Norway – with the help of Canada – continues to be a leader in the electrification of commercial boats. Now a new electric vessel to collect trash in the Port of Oslo has been commissioned from shipbuilder Grovfjord Mekaniske Verksted (GMV) – and will use batteries from Canada’s Corvus Energy.
You might not think that a boat that skims litter from the water of a harbour is a big priority for going electric, but the boat the new ship is replacing lasted for 30 years. That is a lot of 8 hour days (more than 10,000…80,000 hours) burning up diesel and spewing the exhaust into the air.
Roger Rosvold, Vice President Sales at Corvus Energy, said “Electrifying workboats in harbours has only just begun. No just in Oslo, but everywhere. For example, the Navtek ZeeTUG zero-emissions all-electric tug will take to the water this spring to operate in Istanbul harbour.” He pointed to a number of benefits that he believes will lead to a massive shift from diesel in workboats. “Battery power reduces emissions, which are increasingly regulated in many ports and harbours. Moreover, batteries are safer and quieter for the crew, and save both fuel and maintenance costs for the owners.”
Electric motors are perfectly suited for in harbour and close to shore work
GVM, which designed and built the skimmer, is also a leader in incorporating electric propulsion into various types of workboats. They worked with Danfoss Engineering on the Astrid Helene, the world’s 1st (a lot of those happening these days) electric boat built for fish farming.
Salmon Søren Balteskard, Chairman of the Northern Lights Salmon aquaculture firm, says that fully electric work boats will play a key role in that industry’s future. “Electric boats are perfect for fish farming. The lack of engine noise is not only an advantage for the crew, but also for the salmon. It actually reduces stress levels in the fish.”
One of the reason electric motors are being adopted is that they have a lot of inherent advantages over internal combustion engines for in-port use. They are easy to maneuver, go from zero to full speed extremely fast and because they are used in harbours, the concern about lack of charging possibilities and range are not a problem. Baltesakrd said ““We can use Astrid Helene for a whole workday and still have about 45 percent power left when we return to shore. Charging is easy, too. We simply plug her to the grid overnight.”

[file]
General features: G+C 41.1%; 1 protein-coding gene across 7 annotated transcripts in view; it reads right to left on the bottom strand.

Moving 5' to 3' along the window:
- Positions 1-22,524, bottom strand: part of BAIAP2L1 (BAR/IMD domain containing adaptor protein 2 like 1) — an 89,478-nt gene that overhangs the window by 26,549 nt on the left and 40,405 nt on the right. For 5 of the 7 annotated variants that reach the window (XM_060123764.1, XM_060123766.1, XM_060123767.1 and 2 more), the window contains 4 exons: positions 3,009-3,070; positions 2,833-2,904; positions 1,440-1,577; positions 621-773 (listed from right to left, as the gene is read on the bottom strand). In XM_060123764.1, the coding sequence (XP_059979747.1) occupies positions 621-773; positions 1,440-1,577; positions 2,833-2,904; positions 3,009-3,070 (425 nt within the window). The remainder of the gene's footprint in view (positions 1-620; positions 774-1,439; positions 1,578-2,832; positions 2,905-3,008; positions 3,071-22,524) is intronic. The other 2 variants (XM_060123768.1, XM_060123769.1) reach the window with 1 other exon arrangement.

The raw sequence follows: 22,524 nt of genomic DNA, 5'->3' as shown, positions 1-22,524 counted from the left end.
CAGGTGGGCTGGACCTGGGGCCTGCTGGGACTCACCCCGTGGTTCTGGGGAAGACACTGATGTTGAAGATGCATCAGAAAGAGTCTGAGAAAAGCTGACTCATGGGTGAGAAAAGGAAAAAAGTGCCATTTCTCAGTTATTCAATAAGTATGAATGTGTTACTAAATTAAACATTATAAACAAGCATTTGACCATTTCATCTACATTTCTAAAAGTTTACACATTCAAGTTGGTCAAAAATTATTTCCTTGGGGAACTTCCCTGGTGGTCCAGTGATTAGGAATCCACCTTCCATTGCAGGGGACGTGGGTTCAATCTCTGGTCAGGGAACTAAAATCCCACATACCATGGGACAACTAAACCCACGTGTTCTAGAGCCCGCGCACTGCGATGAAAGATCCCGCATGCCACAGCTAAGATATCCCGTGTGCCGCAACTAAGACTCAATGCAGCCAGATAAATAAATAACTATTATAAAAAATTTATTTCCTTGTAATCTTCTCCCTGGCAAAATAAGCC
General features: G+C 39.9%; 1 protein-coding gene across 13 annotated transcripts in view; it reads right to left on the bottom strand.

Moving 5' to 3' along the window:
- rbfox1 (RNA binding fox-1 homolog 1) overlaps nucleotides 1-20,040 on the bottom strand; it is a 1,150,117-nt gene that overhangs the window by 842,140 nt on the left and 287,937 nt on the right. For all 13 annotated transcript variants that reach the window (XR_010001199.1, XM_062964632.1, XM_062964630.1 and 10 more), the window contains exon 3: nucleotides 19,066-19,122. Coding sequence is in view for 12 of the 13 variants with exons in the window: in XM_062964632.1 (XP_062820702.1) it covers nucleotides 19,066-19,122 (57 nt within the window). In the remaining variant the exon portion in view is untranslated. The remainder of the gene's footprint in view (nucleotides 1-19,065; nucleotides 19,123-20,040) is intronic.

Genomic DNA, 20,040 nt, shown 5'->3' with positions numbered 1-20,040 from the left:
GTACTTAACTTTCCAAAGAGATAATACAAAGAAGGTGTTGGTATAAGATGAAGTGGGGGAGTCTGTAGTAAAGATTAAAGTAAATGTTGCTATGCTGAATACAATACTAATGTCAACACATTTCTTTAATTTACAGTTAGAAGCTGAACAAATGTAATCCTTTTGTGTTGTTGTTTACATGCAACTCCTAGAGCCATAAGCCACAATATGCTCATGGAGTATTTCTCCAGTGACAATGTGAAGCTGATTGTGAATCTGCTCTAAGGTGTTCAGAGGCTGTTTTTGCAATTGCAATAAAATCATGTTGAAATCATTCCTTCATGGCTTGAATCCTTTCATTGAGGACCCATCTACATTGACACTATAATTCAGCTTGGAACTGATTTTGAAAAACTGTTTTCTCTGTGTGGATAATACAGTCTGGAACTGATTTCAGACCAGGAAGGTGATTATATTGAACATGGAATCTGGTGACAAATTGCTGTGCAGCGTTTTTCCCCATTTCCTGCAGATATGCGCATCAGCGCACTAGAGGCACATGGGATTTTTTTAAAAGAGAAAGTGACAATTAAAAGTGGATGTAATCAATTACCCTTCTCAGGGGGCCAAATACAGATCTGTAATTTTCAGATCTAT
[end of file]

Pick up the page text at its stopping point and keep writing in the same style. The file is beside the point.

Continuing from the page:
Ferries and cruise ships adding more electric motors, bigger batteries
To be clear, Corvus also works with the Norwegians – and ship owners around the world – on much bigger projects than workboats.
In February they signed a contract with Norwegian Electric Systems for the marine world’s largest battery package for hybrid powered vessel.
They also supply the electric systems for five new E-ferries in Norway and also in Denmark, the Netherlands and Germany. The fleet includes the MF Ampere, the world’s first (there it is again) fully battery-driven car ferry, built in 2015.
As with workboats, ferries are well suited for electric propulsion because they are on comparatively short run trips and can charge at shore between trips.
These workboats, ferries and cargo ships are leading the way in electric marine propulsion and the switch from diesel. In fact, literally as this is being written, ABB – the leading supplier of electric power and propulsion systems for the marine industry – announced that they will be providing the power package for some new 250 passenger ships being built for the luxury polar expedition market.
We’ll report on that at a later date!